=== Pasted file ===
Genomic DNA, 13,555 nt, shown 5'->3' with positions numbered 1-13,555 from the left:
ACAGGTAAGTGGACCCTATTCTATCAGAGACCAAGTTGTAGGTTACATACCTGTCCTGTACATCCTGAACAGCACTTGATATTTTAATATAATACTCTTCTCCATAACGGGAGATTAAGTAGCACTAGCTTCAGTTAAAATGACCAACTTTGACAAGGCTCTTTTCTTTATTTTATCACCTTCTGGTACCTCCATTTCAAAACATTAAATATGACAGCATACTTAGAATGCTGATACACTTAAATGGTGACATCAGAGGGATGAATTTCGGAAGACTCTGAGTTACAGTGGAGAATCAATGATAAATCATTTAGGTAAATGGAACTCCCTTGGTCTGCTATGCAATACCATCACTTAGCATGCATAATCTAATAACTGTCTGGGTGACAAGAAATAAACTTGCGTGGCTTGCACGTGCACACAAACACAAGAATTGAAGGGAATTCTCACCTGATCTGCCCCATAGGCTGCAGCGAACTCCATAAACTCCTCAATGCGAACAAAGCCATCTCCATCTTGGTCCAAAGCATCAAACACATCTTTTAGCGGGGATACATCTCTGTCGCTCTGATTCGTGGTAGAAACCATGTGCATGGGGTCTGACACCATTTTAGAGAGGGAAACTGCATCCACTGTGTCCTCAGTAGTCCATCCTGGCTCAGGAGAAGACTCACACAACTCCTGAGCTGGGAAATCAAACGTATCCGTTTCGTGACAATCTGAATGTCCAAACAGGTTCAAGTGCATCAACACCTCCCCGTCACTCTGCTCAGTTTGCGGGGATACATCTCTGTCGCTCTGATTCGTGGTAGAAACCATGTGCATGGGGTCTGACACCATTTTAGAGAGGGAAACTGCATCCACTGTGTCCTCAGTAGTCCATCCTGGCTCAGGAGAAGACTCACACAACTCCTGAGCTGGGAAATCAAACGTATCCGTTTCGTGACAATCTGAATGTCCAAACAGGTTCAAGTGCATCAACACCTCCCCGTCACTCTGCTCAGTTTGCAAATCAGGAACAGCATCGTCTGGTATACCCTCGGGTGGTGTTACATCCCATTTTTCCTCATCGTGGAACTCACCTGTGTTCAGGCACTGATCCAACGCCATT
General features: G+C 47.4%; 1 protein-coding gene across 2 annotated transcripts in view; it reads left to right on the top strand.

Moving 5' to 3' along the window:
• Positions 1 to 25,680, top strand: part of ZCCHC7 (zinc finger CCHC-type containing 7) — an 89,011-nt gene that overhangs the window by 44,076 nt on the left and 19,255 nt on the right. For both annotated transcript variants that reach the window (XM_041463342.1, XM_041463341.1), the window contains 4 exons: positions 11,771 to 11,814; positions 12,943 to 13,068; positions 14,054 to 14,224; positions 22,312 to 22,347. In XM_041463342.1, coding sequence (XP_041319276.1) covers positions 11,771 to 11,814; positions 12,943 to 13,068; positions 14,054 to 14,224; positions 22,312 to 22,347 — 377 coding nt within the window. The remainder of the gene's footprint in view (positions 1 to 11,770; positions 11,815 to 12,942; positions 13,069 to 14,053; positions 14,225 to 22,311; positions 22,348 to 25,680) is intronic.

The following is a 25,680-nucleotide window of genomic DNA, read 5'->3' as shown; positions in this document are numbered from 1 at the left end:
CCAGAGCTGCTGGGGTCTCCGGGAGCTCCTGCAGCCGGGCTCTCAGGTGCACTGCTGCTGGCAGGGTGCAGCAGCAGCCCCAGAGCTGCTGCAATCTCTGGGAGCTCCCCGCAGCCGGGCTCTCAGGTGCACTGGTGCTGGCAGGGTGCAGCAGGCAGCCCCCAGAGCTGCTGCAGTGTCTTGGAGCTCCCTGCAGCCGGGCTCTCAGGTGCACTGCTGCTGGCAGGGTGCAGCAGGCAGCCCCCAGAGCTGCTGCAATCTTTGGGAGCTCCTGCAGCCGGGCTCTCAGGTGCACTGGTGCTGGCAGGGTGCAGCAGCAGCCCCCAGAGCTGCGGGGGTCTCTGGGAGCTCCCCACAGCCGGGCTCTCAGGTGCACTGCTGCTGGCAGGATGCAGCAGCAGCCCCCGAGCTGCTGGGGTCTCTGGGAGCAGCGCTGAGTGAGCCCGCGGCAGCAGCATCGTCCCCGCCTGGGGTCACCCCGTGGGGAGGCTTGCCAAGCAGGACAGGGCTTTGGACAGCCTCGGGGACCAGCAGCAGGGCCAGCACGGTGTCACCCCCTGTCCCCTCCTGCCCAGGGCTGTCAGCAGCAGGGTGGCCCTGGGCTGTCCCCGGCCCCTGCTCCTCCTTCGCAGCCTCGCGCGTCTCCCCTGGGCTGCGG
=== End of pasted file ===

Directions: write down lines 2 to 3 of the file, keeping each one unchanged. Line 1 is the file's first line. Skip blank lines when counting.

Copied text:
ACAGGTAAGTGGACCCTATTCTATCAGAGACCAAGTTGTAGGTTACATACCTGTCCTGTACATCCTGAACAGCACTTGATATTTTAATATAATACTCTTCTCCATAACGGGAGATTAAGTAGCACTAGCTTCAGTTAAAATGACCAACTTTGACAAGGCTCTTTTCTTTATTTTATCACCTTCTGGTACCTCCATTTCAAAACATTAAATATGACAGCATACTTAGAATGCTGATACACTTAAATGGTGACATCAGAGGGATGAATTTCGGAAGACTCTGAGTTACAGTGGAGAATCAATGATAAATCATTTAGGTAAATGGAACTCCCTTGGTCTGCTATGCAATACCATCACTTAGCATGCATAATCTAATAACTGTCTGGGTGACAAGAAATAAACTTGCGTGGCTTGCACGTGCACACAAACACAAGAATTGAAGGGAATTCTCACCTGATCTGCCCCATAGGCTGCAGCGAACTCCATAAACTCCTCAATGCGAACAAAGCCATCTCCATCTTGGTCCAAAGCATCAAACACATCTTTTAGCGGGGATACATCTCTGTCGCTCTGATTCGTGGTAGAAACCATGTGCATGGGGTCTGACACCATTTTAGAGAGGGAAACTGCATCCACTGTGTCCTCAGTAGTCCATCCTGGCTCAGGAGAAGACTCACACAACTCCTGAGCTGGGAAATCAAACGTATCCGTTTCGTGACAATCTGAATGTCCAAACAGGTTCAAGTGCATCAACACCTCCCCGTCACTCTGCTCAGTTTGCGGGGATACATCTCTGTCGCTCTGATTCGTGGTAGAAACCATGTGCATGGGGTCTGACACCATTTTAGAGAGGGAAACTGCATCCACTGTGTCCTCAGTAGTCCATCCTGGCTCAGGAGAAGACTCACACAACTCCTGAGCTGGGAAATCAAACGTATCCGTTTCGTGACAATCTGAATGTCCAAACAGGTTCAAGTGCATCAACACCTCCCCGTCACTCTGCTCAGTTTGCAAATCAGGAACAGCATCGTCTGGTATACCCTCGGGTGGTGTTACATCCCATTTTTCCTCATCGTGGAACTCACCTGTGTTCAGGCACTGATCCAACGCCATT
General features: G+C 47.4%; 1 protein-coding gene across 2 annotated transcripts in view; it reads left to right on the top strand.